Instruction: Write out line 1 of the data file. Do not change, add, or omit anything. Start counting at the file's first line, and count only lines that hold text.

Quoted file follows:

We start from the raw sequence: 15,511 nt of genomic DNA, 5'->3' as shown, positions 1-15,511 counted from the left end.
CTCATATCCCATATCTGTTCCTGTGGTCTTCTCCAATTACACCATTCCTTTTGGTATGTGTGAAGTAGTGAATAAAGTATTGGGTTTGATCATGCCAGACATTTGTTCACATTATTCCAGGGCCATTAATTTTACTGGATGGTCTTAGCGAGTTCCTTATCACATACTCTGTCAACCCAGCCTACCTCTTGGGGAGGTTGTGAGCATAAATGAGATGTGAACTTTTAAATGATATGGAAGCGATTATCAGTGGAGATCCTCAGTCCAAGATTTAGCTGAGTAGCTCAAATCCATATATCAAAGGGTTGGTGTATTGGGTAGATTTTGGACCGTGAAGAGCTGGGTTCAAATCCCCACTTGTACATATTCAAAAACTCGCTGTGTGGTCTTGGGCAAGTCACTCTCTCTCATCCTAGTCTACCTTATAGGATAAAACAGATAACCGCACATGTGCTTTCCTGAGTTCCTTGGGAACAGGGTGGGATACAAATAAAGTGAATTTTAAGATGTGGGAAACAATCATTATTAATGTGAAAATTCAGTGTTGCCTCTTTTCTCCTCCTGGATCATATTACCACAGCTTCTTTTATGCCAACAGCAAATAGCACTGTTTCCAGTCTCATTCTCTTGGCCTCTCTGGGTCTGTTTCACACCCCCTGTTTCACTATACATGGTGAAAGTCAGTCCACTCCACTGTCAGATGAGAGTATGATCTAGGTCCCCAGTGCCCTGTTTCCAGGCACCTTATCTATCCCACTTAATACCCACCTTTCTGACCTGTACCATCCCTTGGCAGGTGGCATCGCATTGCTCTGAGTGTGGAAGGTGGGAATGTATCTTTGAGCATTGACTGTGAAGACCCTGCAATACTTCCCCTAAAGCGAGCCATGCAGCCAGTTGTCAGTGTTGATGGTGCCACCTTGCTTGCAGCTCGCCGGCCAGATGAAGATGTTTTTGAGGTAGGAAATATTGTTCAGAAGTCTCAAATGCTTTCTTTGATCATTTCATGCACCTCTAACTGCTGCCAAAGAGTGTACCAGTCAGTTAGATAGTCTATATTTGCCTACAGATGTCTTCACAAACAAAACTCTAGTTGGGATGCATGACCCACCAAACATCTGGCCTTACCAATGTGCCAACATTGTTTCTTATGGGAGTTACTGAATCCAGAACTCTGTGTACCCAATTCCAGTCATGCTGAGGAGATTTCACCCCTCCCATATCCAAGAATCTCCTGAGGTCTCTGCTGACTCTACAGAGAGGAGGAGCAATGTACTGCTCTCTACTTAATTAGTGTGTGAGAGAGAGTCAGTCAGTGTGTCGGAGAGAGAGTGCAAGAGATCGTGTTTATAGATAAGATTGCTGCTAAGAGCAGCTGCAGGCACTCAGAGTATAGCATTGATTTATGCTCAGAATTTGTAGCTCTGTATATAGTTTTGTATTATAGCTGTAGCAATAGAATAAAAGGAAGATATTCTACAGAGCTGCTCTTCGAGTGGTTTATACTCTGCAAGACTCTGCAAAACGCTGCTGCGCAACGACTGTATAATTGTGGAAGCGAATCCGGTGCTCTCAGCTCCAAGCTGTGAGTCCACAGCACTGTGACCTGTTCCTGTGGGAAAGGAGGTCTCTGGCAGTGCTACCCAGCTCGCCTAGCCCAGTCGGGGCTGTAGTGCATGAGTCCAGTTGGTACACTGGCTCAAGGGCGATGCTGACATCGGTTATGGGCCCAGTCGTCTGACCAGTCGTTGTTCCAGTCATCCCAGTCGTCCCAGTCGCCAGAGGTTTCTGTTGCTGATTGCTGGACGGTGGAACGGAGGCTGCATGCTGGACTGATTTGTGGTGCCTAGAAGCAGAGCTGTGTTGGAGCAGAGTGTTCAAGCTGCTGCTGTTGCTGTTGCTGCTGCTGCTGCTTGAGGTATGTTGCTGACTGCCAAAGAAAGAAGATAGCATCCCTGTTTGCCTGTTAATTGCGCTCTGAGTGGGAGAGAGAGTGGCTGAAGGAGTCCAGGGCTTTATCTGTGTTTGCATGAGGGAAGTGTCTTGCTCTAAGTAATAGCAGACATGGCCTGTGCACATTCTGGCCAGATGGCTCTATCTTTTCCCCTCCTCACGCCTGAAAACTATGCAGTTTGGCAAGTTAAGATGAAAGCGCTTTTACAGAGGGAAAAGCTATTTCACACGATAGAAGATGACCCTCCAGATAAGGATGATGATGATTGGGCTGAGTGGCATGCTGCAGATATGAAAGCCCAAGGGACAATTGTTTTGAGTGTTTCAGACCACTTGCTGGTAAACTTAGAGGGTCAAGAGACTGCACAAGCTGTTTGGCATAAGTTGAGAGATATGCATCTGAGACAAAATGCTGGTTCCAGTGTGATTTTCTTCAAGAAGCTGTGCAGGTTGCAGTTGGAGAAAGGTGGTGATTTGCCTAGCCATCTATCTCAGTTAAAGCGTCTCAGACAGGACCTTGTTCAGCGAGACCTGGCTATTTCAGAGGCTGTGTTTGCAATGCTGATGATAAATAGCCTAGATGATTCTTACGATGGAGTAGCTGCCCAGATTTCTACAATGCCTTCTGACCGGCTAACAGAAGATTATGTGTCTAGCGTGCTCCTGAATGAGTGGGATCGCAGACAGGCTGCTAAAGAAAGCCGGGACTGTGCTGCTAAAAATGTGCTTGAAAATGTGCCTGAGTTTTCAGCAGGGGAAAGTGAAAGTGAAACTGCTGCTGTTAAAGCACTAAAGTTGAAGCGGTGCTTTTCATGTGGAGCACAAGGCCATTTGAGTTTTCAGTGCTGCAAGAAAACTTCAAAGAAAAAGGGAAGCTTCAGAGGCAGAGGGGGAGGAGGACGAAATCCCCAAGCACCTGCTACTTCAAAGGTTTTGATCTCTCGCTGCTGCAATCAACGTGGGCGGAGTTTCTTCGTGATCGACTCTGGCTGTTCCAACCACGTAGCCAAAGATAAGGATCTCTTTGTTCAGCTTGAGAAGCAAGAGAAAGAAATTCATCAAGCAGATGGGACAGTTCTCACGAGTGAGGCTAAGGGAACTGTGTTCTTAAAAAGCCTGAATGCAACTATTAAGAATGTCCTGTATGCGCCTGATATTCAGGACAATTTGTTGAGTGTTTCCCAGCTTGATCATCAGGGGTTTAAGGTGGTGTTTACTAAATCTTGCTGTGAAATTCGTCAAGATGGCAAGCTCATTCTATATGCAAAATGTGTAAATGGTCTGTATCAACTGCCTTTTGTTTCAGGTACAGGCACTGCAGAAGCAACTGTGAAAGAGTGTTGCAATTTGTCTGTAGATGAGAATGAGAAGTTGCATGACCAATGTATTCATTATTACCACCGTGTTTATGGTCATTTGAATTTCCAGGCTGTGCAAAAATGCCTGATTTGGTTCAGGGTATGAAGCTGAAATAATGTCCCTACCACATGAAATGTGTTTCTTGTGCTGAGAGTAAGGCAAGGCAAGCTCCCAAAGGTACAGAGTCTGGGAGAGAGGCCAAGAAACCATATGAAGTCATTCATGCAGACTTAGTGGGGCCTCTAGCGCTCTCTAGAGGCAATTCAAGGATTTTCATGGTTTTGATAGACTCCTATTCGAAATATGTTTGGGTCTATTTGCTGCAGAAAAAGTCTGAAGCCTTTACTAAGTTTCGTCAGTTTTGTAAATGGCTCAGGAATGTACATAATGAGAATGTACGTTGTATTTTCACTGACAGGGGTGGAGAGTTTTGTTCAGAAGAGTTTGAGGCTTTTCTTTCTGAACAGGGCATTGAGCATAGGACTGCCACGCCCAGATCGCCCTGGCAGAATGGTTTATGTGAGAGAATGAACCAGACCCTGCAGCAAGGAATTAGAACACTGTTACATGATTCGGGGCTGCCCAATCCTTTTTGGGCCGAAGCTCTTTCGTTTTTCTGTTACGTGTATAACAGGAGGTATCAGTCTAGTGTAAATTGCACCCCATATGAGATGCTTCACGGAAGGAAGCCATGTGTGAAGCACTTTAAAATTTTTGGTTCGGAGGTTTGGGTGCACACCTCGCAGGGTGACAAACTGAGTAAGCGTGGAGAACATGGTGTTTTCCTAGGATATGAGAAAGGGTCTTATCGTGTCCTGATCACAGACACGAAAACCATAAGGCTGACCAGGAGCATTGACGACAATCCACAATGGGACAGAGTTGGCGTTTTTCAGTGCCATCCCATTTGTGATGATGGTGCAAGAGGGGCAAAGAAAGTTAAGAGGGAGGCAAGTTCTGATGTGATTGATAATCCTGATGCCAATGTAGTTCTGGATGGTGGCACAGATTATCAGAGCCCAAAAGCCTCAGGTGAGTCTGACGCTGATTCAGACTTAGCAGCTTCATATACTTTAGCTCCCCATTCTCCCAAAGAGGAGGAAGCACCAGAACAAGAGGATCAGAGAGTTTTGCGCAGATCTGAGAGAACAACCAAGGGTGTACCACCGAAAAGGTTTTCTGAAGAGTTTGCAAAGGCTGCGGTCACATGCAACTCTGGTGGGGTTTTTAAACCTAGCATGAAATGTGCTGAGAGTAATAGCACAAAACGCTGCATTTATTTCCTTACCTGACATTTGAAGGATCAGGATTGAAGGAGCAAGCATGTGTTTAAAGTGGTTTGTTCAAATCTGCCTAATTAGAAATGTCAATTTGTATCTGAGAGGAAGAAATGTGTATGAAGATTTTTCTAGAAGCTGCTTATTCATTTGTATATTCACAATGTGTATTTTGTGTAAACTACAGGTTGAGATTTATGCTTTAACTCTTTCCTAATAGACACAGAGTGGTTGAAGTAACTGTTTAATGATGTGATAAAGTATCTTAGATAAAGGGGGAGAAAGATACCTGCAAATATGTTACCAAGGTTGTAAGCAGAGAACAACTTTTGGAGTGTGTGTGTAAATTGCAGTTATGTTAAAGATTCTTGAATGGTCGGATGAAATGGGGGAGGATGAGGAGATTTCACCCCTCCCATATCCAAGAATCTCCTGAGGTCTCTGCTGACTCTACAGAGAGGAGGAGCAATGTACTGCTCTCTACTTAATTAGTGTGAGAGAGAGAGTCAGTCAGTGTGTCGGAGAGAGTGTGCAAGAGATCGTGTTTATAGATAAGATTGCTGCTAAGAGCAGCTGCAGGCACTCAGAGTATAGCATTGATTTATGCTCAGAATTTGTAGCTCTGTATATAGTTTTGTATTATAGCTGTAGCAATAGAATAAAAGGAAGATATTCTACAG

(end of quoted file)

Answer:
We start from the raw sequence: 15,511 nt of genomic DNA, 5'->3' as shown, positions 1-15,511 counted from the left end.